- Life story – 15 min. This is a fantastic activity that you’d kick off as a manager, and then people would volunteer to present in future team meetings. It’s a chance for each person on the team to tell everyone about where they’re from, what’s important to them and how they’ve processed pivotal moments in their lives. It’s also a great way to end the meeting on a positive note – I’ve yet to see a group of people who don’t start smiling when seeing baby photos of a person they know in a professional context.
Hold weekly 30-min 1:1s with every report. Ask the report what day of week and time they prefer, but avoid Mondays (it’s always crazy) and Fridays (people often take those off, plus the whole week has gone). There’s plenty of material out there on how to run a productive 1:1. I try to make sure the meeting is for the report, not for me. This doesn’t mean that I can’t ask questions or bring something up, of course.
To make the 1:1 more meaty, move the status update from it to an email. I asked all my reports to send me their weekly update by Monday night, which included their progress on their OKRs (incl. personal OKRs), where they needed my help, what was going super well / not super well and anything else they wanted to include. I sent one myself to my whole team and my peers.
I believe 1:1s should be a mandatory activity. If you have more than 6-8 reports (why?), make these fortnightly, but don’t go without them.
I’ve stumbled upon this voluntary activity when I had too many direct reports and had to move our 1:1s to fortnightly from weekly. To compensate and to maintain easy access to me for questions (unblocking wouldn’t happen magically on its own just because I had a larger-than-ideal team!), I borrowed from the college concept of office hours. It was a smashing success! When I later asked my team what formats they found the most valuable, the vast majority said “Keep office hours, even if you need to cancel 1:1s.” I didn’t of course cancel 1:1s, taking my own advice from above. 🤪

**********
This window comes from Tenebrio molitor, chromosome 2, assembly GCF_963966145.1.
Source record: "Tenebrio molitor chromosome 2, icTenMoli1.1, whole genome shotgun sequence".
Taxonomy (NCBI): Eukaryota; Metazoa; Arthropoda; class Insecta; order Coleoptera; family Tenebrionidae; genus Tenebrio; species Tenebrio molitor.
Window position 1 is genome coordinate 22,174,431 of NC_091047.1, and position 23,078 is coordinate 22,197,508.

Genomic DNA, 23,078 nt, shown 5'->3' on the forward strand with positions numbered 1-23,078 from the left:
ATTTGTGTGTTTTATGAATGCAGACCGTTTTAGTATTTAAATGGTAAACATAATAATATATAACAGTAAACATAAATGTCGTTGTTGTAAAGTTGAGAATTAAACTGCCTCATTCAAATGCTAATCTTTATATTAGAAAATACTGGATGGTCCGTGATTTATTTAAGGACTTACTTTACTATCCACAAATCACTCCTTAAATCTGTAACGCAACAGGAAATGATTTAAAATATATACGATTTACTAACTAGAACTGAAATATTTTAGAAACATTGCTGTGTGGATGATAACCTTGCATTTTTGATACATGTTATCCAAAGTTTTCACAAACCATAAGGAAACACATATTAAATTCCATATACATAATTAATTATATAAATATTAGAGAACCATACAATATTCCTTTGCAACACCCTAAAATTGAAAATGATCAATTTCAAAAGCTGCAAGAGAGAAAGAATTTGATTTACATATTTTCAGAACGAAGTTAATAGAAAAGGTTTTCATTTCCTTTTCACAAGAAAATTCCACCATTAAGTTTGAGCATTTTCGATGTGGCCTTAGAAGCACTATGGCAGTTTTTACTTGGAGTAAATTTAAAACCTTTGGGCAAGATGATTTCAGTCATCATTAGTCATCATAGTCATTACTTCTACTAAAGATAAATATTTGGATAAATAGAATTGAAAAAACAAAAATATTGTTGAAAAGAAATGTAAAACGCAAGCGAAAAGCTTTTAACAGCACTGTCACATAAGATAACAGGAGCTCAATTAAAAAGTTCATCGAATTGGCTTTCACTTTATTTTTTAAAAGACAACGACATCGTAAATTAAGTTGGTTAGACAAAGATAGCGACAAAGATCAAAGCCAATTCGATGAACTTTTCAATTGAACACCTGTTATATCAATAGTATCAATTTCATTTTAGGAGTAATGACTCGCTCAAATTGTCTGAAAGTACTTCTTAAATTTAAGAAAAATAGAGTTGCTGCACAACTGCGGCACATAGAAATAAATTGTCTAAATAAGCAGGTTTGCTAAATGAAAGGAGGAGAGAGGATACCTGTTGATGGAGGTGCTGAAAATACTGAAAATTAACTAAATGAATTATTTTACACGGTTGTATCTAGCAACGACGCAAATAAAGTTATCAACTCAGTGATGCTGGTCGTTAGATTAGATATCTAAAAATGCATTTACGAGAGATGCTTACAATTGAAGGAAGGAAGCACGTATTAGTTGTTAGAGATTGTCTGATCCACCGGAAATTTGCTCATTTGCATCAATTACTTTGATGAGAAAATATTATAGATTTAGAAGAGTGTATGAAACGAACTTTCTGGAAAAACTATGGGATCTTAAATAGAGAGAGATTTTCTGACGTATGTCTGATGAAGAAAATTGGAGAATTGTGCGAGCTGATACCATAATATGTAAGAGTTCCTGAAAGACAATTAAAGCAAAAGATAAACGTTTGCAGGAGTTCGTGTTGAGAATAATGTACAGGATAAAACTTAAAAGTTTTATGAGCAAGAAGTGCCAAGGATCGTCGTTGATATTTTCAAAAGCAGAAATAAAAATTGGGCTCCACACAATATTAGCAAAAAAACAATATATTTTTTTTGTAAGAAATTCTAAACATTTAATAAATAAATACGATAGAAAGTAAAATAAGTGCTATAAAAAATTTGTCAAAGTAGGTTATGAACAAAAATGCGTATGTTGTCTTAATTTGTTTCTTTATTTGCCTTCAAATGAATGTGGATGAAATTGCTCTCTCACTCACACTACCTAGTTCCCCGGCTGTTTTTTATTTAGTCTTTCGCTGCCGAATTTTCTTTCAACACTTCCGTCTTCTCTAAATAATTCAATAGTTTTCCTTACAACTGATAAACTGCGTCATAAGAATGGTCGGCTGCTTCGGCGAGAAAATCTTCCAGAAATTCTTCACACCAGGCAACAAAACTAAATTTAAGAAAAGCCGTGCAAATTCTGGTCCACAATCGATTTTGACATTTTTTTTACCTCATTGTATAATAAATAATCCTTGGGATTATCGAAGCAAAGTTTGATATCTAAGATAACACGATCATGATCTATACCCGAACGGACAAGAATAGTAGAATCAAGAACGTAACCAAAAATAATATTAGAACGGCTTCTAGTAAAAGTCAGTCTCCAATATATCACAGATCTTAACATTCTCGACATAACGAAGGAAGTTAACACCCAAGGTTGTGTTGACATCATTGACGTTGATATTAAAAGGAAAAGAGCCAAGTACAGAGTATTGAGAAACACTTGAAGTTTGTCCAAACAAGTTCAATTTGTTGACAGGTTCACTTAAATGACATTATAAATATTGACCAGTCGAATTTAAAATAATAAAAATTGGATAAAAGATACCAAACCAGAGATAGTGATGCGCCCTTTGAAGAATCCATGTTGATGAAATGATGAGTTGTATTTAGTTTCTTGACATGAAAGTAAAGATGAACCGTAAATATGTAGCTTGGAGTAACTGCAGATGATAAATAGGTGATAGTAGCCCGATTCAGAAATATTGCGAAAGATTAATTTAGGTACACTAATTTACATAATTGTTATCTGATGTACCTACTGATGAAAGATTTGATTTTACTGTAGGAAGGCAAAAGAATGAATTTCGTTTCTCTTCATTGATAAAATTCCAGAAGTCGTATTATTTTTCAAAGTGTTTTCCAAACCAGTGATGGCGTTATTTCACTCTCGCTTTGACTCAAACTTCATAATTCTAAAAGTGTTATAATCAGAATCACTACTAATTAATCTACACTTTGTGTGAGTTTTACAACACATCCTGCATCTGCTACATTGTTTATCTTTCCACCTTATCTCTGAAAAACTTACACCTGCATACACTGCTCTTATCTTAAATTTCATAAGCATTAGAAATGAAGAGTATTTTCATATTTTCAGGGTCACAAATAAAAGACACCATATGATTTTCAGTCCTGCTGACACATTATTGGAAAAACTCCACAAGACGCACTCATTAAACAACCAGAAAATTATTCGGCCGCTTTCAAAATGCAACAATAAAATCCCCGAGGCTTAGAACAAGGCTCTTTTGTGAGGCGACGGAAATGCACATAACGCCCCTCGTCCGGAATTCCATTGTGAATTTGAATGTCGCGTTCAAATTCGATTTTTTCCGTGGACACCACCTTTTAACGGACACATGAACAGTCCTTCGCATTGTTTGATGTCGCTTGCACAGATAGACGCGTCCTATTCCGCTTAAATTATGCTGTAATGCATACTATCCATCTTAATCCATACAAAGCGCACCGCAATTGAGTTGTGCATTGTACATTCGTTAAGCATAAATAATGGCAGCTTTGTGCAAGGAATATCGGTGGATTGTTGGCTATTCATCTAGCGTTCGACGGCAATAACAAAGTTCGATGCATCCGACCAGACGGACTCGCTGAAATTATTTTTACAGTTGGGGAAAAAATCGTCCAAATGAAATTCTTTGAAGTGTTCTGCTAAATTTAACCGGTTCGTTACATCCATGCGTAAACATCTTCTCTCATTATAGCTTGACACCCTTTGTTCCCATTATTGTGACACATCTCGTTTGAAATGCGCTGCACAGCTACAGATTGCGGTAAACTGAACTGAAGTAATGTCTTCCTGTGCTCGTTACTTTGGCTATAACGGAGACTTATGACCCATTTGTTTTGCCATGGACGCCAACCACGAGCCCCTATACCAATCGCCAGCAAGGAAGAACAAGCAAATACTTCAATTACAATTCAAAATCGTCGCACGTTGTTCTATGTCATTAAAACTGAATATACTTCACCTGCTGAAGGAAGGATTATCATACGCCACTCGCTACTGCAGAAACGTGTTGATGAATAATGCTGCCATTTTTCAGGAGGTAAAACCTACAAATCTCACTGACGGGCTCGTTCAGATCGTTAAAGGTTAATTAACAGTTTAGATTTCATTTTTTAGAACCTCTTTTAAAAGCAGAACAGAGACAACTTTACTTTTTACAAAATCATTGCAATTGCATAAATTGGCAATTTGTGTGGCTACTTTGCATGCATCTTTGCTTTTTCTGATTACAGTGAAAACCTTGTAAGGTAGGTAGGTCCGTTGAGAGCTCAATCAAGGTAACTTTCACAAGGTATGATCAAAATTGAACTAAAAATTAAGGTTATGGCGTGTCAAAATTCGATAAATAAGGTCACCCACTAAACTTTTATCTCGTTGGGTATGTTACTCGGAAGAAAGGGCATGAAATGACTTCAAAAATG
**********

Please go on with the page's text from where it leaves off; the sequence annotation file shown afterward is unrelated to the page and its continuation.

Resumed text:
I did office hours twice a week for an hour each. Anyone from the team (and later, when the news spread, also from the company) could show up with anything. If nobody showed, I just sat in the room and did work. After a bit of experimentation, we found that a sign-up sheet helps reduce the ridiculous line of people out the door and respect everyone’s time. So we added a Google spreadsheet to the invite with 15-min increments, asking people not to take more than two at a time.
Try it – you won’t know how you’ve lived without!
I make super clear to my reports that I’m generally always available to them for ad-hoc questions, meetings, etc. If they need time with me and the issue can’t wait until our 1:1 and/or doesn’t fit into office hours, just ask; it’s that simple. Because of regular 1:1s and office hours, my teams never abused this option. The meetings we did have outside of our usual cadence were on point.
Structured check-ins every 6 weeks
I believe this should be a mandatory activity for every manager-report pair. Of course, it’s your job as a manager to set these up. See a detailed guide in this post.
You don’t see a lot of career conversations being had that actually result in clarity for the recipient. When done right, they take time and focused effort, but the benefit to both your report and you is tremendous. Attempt only when you’re bought into the concept and committed to putting in the time, and only if you have a trust-based relationship with your report. The worst two things you can do here is force it or half-ass it; it’ll lower the trust you have with a report. See a detailed guide in this post.
I hope you’ve found some useful nuggets in this team operating cadence description. What additional approaches have worked well for you? Please share in comments!